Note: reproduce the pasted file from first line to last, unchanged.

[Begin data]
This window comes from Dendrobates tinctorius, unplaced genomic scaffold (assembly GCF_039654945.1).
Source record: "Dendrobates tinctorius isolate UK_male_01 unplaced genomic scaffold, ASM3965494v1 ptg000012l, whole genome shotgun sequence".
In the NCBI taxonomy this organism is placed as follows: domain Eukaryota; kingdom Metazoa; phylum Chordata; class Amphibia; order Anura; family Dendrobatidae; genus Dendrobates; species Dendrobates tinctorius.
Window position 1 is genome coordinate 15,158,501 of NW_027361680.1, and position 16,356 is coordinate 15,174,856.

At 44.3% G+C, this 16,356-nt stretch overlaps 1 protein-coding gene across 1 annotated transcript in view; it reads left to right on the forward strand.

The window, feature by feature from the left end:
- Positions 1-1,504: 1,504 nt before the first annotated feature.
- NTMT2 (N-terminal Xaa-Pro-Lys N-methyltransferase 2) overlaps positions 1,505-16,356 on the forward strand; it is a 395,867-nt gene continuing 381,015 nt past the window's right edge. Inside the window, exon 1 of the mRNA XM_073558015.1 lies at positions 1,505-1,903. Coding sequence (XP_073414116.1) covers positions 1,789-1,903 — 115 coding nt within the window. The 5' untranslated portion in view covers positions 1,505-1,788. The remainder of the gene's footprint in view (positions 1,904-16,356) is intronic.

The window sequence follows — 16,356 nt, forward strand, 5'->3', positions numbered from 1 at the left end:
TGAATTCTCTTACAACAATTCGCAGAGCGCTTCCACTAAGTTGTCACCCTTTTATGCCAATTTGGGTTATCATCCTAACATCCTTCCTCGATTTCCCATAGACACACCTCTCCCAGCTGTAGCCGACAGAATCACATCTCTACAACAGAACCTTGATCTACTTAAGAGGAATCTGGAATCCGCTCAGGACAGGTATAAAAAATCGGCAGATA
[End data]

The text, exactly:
This window comes from Dendrobates tinctorius, unplaced genomic scaffold (assembly GCF_039654945.1).
Source record: "Dendrobates tinctorius isolate UK_male_01 unplaced genomic scaffold, ASM3965494v1 ptg000012l, whole genome shotgun sequence".
In the NCBI taxonomy this organism is placed as follows: domain Eukaryota; kingdom Metazoa; phylum Chordata; class Amphibia; order Anura; family Dendrobatidae; genus Dendrobates; species Dendrobates tinctorius.
Window position 1 is genome coordinate 15,158,501 of NW_027361680.1, and position 16,356 is coordinate 15,174,856.

At 44.3% G+C, this 16,356-nt stretch overlaps 1 protein-coding gene across 1 annotated transcript in view; it reads left to right on the forward strand.

The window, feature by feature from the left end:
- Positions 1-1,504: 1,504 nt before the first annotated feature.
- NTMT2 (N-terminal Xaa-Pro-Lys N-methyltransferase 2) overlaps positions 1,505-16,356 on the forward strand; it is a 395,867-nt gene continuing 381,015 nt past the window's right edge. Inside the window, exon 1 of the mRNA XM_073558015.1 lies at positions 1,505-1,903. Coding sequence (XP_073414116.1) covers positions 1,789-1,903 — 115 coding nt within the window. The 5' untranslated portion in view covers positions 1,505-1,788. The remainder of the gene's footprint in view (positions 1,904-16,356) is intronic.

The window sequence follows — 16,356 nt, forward strand, 5'->3', positions numbered from 1 at the left end:
TGAATTCTCTTACAACAATTCGCAGAGCGCTTCCACTAAGTTGTCACCCTTTTATGCCAATTTGGGTTATCATCCTAACATCCTTCCTCGATTTCCCATAGACACACCTCTCCCAGCTGTAGCCGACAGAATCACATCTCTACAACAGAACCTTGATCTACTTAAGAGGAATCTGGAATCCGCTCAGGACAGGTATAAAAAATCGGCAGATA